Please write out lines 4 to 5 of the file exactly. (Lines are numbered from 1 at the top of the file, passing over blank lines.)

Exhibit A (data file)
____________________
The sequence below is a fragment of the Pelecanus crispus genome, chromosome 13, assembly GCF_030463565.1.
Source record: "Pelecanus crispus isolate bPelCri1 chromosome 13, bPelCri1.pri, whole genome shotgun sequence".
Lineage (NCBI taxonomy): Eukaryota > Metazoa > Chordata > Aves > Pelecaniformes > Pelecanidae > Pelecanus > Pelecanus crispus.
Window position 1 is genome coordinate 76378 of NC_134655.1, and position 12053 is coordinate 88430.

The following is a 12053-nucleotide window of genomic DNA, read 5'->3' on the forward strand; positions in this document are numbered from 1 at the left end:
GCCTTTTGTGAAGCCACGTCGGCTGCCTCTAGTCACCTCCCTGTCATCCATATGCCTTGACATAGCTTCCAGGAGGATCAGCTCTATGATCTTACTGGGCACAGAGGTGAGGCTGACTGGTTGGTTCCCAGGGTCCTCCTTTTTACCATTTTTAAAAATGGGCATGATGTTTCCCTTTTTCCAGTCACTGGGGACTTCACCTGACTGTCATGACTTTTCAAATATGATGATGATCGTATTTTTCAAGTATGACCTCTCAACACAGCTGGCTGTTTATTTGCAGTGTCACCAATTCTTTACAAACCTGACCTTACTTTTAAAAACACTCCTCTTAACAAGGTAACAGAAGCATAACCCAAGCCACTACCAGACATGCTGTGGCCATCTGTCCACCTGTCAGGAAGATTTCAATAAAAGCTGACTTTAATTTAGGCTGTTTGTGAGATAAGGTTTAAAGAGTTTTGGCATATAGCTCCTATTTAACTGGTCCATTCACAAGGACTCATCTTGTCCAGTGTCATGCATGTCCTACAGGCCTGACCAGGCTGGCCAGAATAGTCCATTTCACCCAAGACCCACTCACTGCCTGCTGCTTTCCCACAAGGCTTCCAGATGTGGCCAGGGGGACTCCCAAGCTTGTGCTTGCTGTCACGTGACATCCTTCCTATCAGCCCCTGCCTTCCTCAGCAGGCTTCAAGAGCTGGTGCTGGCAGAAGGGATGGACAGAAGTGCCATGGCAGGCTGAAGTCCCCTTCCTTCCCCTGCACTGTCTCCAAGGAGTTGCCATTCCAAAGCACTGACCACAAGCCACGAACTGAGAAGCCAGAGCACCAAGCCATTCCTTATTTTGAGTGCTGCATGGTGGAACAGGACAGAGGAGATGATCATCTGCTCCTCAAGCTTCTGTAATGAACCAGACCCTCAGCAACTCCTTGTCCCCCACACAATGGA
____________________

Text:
Window position 1 is genome coordinate 76378 of NC_134655.1, and position 12053 is coordinate 88430.

The following is a 12053-nucleotide window of genomic DNA, read 5'->3' on the forward strand; positions in this document are numbered from 1 at the left end: